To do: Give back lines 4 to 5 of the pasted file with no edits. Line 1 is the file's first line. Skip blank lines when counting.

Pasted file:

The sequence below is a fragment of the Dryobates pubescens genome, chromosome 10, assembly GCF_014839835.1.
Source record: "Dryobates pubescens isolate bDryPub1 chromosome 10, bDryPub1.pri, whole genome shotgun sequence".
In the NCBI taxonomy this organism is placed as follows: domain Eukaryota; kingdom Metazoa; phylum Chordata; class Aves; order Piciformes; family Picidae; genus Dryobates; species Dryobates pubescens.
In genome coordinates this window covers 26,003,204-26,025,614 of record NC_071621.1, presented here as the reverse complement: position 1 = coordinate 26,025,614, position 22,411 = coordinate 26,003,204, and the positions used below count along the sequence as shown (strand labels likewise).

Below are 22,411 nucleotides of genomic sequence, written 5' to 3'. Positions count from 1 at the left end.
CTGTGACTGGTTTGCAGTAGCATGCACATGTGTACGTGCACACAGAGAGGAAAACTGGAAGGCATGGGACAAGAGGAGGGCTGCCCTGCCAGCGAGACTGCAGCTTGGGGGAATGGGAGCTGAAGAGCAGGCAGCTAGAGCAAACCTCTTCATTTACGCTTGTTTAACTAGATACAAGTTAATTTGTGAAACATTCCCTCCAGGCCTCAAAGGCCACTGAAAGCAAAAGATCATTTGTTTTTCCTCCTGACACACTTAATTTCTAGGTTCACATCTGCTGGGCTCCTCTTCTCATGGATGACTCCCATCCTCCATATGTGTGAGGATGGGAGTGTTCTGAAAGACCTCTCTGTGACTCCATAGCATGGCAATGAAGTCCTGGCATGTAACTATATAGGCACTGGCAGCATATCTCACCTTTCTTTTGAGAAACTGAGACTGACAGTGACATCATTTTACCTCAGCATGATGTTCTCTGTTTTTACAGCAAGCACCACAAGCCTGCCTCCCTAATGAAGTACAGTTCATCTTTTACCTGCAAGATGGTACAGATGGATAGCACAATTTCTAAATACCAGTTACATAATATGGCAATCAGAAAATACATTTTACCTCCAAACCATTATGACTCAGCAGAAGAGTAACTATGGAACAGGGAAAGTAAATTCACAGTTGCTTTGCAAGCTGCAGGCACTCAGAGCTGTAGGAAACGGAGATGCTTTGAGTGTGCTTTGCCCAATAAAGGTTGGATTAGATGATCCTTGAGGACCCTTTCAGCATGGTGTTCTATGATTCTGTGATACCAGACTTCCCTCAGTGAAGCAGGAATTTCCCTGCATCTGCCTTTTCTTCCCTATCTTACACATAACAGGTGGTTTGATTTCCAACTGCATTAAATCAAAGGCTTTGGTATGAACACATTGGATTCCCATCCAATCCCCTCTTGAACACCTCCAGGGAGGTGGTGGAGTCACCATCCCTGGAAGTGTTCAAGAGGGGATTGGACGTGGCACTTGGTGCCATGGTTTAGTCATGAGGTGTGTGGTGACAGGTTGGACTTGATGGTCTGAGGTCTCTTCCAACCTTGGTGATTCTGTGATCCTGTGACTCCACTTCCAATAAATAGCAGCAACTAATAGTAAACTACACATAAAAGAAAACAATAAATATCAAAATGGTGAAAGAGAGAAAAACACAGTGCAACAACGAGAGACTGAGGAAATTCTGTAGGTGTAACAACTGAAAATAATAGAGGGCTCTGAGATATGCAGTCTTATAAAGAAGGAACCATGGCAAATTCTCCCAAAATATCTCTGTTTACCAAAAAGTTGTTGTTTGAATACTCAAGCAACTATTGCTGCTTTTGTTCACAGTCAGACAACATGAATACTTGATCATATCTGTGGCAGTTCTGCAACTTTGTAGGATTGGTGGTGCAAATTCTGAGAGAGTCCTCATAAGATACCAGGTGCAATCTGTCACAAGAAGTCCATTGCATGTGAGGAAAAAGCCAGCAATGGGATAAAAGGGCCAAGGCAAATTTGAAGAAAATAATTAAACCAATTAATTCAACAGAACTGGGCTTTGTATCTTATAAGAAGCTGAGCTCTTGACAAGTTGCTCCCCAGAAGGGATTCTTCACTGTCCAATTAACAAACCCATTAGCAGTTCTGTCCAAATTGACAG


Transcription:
In genome coordinates this window covers 26,003,204-26,025,614 of record NC_071621.1, presented here as the reverse complement: position 1 = coordinate 26,025,614, position 22,411 = coordinate 26,003,204, and the positions used below count along the sequence as shown (strand labels likewise).

Below are 22,411 nucleotides of genomic sequence, written 5' to 3'. Positions count from 1 at the left end.